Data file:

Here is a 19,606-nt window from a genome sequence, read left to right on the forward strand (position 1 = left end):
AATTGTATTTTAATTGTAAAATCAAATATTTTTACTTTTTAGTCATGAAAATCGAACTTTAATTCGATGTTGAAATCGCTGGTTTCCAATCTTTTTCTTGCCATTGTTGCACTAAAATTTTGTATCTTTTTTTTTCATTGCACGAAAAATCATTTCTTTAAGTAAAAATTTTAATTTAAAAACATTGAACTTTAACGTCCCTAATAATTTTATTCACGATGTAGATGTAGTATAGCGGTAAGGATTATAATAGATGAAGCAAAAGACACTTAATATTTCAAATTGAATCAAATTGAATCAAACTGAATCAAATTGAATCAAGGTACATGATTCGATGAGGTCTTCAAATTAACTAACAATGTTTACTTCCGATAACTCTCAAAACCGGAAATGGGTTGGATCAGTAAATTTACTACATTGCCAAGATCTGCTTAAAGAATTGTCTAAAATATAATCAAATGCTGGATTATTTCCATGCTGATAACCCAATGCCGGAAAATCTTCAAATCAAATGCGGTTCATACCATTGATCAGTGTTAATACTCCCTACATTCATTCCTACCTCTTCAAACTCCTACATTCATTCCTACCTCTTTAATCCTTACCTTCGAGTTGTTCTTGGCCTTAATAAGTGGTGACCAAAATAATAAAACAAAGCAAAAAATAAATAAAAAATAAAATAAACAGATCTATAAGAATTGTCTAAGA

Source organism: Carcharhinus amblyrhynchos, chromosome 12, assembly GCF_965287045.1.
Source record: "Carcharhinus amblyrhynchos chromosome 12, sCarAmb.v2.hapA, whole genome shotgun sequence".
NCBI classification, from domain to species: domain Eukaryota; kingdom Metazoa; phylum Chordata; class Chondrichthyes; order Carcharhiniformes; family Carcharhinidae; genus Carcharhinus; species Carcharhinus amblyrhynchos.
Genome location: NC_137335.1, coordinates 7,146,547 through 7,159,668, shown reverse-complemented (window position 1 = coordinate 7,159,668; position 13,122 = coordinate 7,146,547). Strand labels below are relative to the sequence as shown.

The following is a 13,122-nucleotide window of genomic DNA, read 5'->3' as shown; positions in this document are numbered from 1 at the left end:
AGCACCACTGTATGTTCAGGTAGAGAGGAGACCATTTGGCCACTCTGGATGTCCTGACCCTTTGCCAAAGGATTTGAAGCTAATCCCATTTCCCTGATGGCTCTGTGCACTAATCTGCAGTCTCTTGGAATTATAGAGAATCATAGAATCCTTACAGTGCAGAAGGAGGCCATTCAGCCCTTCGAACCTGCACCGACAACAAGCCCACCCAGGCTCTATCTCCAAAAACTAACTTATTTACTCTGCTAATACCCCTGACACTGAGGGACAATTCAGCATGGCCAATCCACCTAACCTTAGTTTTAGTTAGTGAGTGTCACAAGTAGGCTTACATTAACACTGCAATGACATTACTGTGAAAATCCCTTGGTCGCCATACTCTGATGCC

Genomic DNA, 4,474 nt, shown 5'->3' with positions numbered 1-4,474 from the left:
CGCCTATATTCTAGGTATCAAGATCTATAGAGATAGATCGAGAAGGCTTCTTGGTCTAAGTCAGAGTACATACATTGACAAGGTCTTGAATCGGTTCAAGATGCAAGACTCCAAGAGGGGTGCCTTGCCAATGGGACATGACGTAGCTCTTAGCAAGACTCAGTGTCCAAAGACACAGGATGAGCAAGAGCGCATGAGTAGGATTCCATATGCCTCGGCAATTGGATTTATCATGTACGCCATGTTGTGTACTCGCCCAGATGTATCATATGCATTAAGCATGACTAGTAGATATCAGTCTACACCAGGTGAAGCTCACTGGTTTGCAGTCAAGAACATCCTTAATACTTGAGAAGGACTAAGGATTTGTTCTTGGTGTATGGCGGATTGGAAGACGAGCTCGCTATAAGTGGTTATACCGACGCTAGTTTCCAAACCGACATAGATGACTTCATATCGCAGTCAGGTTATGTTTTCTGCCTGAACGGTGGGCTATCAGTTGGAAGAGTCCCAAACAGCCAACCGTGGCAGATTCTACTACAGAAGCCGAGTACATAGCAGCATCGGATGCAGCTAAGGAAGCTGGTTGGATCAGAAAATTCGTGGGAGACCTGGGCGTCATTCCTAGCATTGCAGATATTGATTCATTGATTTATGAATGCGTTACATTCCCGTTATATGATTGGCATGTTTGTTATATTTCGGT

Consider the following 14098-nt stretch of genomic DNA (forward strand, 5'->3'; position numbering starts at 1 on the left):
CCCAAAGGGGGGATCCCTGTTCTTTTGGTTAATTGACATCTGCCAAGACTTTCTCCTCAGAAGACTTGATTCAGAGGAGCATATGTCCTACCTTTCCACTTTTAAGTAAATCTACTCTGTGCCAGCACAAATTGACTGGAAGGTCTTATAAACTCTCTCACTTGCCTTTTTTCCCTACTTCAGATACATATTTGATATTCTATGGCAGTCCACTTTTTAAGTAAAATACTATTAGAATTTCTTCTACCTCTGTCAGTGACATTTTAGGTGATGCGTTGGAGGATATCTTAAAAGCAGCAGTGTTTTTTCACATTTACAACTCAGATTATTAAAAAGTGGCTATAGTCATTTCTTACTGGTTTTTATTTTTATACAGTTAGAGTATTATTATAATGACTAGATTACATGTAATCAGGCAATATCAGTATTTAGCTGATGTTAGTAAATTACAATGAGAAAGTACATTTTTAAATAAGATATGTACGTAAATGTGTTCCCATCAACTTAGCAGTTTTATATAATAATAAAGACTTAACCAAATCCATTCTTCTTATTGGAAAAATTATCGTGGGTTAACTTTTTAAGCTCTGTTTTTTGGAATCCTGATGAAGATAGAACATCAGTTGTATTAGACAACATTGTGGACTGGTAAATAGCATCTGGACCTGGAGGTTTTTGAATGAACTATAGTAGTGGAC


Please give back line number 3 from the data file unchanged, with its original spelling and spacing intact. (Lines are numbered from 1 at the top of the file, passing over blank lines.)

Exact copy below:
Source organism: Carcharhinus amblyrhynchos, chromosome 12, assembly GCF_965287045.1.